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57 On the relevance of definitions: three conceptually challenging issues in overdiagnosis
  1. Lynette Reid1,
  2. Stacy Carter2,
  3. Bjørn Hofmann3,
  4. Wendy Rogers4
  1. 1Dalhousie University, Halifax, Canada
  2. 2University of Wollongong, Wollongong, Australia
  3. 3Norwegian University of Science and Technology, Trondheim, Norway
  4. 4Macquarie University, Sydney, Australia


Objectives The working definition of overdiagnosis is that it is the diagnosis of a condition that would not otherwise have become clinically significant. This definition highlights prognostic questions. To inform policy and clinical decision-making, epidemiologists have focused on estimating the extent of overdiagnosis, reaching widely diverging conclusions. Our objectives in this conceptual research are to:

  • analyze existing conceptual definitions of overdiagnosis, in order to

  • identify additional factors that help to put methodological disagreements into perspective.

Method Conceptual analysis based on philosophical methods for identifying phenomena, analysing definitions, challenging assumptions and refining concepts.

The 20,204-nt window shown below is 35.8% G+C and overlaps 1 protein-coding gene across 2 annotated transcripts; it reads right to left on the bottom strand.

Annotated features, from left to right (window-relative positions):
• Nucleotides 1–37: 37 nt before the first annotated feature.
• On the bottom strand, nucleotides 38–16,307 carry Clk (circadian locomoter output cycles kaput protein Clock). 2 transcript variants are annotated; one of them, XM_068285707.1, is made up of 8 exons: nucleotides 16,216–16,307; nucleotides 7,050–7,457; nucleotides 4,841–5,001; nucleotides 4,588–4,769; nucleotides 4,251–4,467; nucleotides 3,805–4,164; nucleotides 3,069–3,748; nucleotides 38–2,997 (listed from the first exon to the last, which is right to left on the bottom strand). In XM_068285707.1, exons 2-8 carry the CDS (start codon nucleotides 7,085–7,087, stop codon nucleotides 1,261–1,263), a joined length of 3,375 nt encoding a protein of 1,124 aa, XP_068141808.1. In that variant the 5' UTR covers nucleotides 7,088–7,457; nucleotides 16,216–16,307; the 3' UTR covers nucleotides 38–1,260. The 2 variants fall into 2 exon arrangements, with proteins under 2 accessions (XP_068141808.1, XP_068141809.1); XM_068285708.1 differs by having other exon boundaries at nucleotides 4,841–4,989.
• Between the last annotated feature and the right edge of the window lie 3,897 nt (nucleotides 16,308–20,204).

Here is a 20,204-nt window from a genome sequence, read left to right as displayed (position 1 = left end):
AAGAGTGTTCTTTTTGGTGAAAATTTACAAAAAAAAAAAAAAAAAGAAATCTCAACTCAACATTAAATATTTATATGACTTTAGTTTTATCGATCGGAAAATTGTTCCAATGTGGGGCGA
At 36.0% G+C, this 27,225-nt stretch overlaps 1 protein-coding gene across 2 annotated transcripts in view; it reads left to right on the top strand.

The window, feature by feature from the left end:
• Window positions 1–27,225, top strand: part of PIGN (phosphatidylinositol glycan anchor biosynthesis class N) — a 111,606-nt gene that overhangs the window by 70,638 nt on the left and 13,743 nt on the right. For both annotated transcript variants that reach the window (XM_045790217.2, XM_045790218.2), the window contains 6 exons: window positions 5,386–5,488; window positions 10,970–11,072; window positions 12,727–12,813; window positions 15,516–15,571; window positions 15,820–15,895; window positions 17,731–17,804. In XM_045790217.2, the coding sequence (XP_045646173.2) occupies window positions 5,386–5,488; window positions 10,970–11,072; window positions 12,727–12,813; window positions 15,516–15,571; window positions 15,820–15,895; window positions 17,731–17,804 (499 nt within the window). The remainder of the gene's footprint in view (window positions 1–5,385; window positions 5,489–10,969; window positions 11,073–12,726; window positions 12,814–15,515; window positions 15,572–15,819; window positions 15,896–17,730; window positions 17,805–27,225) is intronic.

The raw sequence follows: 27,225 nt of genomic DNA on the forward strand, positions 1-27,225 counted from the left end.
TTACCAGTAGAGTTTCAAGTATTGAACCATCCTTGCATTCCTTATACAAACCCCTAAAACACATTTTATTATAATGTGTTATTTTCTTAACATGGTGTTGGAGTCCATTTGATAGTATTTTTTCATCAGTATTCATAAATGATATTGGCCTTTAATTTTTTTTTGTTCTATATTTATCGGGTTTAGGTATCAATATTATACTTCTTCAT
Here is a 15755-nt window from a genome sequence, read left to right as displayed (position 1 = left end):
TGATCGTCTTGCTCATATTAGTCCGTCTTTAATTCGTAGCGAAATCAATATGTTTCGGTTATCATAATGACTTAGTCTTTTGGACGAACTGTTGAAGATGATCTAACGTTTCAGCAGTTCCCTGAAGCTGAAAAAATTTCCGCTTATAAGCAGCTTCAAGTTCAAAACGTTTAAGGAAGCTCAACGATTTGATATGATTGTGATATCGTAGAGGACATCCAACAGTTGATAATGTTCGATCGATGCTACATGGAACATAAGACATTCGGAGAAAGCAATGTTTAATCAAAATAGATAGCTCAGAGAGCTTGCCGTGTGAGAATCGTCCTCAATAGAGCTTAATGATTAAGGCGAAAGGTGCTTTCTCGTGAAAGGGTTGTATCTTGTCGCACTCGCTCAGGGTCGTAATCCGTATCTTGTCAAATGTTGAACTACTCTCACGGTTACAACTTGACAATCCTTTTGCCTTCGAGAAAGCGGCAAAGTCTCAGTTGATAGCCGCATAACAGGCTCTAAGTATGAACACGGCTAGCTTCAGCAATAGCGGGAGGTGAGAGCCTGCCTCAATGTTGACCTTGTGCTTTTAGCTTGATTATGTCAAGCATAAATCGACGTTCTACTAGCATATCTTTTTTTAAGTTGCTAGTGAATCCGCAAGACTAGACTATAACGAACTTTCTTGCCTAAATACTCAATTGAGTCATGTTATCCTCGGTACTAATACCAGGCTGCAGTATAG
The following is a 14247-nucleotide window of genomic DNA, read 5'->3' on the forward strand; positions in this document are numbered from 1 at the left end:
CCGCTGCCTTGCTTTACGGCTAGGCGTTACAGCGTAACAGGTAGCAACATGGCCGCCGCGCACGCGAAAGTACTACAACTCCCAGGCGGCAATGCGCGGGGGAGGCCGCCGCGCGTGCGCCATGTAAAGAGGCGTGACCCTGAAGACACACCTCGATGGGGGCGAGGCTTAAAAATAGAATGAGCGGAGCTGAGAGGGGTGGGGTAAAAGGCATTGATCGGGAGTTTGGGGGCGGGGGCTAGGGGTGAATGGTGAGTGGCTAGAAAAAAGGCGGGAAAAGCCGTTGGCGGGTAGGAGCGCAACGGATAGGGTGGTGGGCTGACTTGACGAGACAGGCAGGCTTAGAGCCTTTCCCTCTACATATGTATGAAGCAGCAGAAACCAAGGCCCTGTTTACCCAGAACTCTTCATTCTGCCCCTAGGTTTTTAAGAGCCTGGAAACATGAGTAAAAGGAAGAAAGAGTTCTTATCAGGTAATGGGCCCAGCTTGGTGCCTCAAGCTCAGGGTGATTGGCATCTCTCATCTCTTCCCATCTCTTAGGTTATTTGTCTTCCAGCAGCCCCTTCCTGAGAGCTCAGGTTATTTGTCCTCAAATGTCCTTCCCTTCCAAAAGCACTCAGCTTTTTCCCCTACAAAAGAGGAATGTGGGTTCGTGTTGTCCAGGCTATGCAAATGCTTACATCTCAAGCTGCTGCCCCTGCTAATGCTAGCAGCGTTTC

Results Conceptual definitions differ about what is overdiagnosed (harmless disease or ‘indicative phenomena’ not themselves disease) and how treatment-related harms and benefits matter for identifying overdiagnosis. The disagreement usefully highlights three factors that are important in describing and communicating overdiagnosis. 1. The wide variation in overdiagnosis estimates arises in a circular fashion from assumptions about disease incidence and dynamics. Escaping the circle requires addressing the plausibility of basic causal disease mechanisms and criteria for setting disease boundaries. 2. There is a focus on variations in estimates of overdiagnosis. However, these contested estimates are an order of magnitude greater than the potential benefits against which they are weighed. 3. The focus on potential benefits from early intervention leads to neglect of the nature of overdiagnosis harms. While information about the rates of overdiagnosis is important, the seriousness of overdiagnosis harms is also critical for all levels of decision making.

Conclusions Existing efforts to refine epidemiological estimates should continue and will help to inform patients; this analysis of conceptual definitions of overdiagnosis highlights additional issues that will complement advances in epidemiology by placing the estimates in ethical and practical context. We need to consider how estimates depend on assumptions about underlying disease incidence and dynamics, whether the range of disagreement matters when placed in perspective with corresponding benefits and harms, and how to weigh and act on the harms.

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